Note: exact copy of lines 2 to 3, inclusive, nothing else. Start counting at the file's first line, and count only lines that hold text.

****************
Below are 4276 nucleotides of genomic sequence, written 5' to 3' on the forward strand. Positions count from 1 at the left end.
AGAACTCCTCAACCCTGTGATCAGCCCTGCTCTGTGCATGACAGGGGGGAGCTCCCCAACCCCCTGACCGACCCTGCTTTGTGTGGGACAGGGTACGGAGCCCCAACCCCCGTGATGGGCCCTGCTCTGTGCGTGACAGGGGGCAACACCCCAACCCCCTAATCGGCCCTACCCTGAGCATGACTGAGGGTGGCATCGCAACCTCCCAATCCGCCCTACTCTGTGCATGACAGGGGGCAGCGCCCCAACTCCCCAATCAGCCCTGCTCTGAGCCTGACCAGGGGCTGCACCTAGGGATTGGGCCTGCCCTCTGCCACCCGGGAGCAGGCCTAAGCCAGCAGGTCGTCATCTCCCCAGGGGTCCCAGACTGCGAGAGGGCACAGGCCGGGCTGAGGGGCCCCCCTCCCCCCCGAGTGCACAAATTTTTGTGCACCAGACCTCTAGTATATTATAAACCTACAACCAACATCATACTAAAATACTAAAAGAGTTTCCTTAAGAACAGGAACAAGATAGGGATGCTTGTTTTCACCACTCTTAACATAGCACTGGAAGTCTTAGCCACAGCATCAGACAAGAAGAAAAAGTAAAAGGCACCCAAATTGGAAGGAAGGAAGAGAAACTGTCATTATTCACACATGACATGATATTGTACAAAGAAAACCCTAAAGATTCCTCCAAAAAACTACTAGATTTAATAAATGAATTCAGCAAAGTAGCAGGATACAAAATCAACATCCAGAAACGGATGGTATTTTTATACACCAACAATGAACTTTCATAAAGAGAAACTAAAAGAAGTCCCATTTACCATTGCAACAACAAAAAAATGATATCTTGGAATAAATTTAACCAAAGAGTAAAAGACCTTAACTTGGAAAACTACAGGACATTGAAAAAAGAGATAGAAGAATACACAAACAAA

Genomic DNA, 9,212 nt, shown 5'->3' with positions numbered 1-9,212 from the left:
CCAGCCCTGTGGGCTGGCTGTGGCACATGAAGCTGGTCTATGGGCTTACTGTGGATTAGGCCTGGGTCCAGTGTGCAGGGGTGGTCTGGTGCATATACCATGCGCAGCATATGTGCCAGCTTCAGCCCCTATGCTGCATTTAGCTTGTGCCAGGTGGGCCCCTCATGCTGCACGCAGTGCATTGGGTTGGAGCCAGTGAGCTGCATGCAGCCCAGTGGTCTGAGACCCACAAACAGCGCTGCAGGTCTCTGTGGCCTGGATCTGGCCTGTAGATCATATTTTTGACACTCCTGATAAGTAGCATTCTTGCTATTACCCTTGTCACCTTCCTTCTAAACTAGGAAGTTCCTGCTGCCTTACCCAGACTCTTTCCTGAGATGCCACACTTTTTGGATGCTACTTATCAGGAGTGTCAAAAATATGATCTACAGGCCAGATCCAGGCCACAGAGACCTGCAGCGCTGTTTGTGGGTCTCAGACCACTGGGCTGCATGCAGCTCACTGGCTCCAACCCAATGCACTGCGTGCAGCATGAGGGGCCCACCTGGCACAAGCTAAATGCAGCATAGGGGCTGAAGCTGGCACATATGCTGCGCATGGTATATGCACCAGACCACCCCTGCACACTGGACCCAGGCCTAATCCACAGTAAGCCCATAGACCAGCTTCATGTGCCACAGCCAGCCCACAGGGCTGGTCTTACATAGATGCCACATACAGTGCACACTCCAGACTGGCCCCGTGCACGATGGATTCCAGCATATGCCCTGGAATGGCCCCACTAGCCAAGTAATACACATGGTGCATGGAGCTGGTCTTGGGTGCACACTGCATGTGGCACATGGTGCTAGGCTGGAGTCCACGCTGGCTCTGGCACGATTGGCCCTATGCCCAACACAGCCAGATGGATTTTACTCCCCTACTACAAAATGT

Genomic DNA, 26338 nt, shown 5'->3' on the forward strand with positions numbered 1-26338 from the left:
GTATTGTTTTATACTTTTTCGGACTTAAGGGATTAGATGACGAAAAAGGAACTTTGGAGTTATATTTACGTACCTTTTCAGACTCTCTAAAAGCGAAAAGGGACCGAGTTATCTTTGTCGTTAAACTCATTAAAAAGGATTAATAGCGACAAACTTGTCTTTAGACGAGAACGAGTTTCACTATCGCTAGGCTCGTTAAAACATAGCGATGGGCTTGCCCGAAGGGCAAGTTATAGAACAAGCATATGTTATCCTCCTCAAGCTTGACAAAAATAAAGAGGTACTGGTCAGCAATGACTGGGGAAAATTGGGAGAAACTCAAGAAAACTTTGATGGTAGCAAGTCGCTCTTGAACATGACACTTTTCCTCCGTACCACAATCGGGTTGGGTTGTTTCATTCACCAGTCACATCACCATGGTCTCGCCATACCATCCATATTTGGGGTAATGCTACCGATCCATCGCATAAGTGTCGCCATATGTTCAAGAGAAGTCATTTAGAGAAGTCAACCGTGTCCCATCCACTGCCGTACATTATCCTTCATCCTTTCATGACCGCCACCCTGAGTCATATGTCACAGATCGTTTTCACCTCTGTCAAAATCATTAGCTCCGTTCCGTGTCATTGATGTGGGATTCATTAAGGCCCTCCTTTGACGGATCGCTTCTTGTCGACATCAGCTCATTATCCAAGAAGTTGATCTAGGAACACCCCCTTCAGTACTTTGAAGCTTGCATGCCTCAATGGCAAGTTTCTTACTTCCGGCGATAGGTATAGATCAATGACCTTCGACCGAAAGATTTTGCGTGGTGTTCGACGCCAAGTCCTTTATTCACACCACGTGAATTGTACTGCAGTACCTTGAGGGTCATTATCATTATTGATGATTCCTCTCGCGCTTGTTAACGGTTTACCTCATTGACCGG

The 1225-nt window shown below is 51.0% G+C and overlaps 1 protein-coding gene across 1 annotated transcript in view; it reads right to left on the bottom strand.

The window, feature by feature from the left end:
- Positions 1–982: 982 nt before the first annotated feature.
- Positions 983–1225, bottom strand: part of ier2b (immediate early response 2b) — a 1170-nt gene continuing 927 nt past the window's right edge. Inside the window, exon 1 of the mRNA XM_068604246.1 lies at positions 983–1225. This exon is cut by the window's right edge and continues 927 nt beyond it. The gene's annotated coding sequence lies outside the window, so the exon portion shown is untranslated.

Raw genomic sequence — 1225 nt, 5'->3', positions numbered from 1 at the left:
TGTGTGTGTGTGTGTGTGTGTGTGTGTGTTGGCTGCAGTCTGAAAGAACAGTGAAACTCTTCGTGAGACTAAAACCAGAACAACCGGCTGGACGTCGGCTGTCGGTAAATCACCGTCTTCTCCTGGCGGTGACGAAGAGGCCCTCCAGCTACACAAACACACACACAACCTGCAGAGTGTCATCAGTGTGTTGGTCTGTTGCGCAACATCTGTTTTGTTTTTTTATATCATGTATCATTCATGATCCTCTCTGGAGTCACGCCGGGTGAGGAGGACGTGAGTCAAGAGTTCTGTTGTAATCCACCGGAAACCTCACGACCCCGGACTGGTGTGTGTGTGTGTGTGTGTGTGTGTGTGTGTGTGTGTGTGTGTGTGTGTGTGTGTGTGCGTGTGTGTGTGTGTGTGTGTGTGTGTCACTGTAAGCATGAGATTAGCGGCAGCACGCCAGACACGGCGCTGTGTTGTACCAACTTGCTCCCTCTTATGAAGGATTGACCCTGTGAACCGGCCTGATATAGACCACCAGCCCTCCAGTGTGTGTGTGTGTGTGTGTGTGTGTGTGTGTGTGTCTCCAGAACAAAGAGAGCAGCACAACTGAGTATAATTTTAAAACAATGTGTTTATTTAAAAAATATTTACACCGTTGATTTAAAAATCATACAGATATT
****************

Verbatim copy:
AGAACTCCTCAACCCTGTGATCAGCCCTGCTCTGTGCATGACAGGGGGGAGCTCCCCAACCCCCTGACCGACCCTGCTTTGTGTGGGACAGGGTACGGAGCCCCAACCCCCGTGATGGGCCCTGCTCTGTGCGTGACAGGGGGCAACACCCCAACCCCCTAATCGGCCCTACCCTGAGCATGACTGAGGGTGGCATCGCAACCTCCCAATCCGCCCTACTCTGTGCATGACAGGGGGCAGCGCCCCAACTCCCCAATCAGCCCTGCTCTGAGCCTGACCAGGGGCTGCACCTAGGGATTGGGCCTGCCCTCTGCCACCCGGGAGCAGGCCTAAGCCAGCAGGTCGTCATCTCCCCAGGGGTCCCAGACTGCGAGAGGGCACAGGCCGGGCTGAGGGGCCCCCCTCCCCCCCGAGTGCACAAATTTTTGTGCACCAGACCTCTAGTATATTATAAACCTACAACCAACATCATACTAAAATACTAAAAGAGTTTCCTTAAGAACAGGAACAAGATAGGGATGCTTGTTTTCACCACTCTTAACATAGCACTGGAAGTCTTAGCCACAGCATCAGACAAGAAGAAAAAGTAAAAGGCACCCAAATTGGAAGGAAGGAAGAGAAACTGTCATTATTCACACATGACATGATATTGTACAAAGAAAACCCTAAAGATTCCTCCAAAAAACTACTAGATTTAATAAATGAATTCAGCAAAGTAGCAGGATACAAAATCAACATCCAGAAACGGATGGTATTTTTATACACCAACAATGAACTTTCATAAAGAGAAACTAAAAGAAGTCCCATTTACCATTGCAACAACAAAAAAATGATATCTTGGAATAAATTTAACCAAAGAGTAAAAGACCTTAACTTGGAAAACTACAGGACATTGAAAAAAGAGATAGAAGAATACACAAACAAA

Genomic DNA, 9,212 nt, shown 5'->3' with positions numbered 1-9,212 from the left: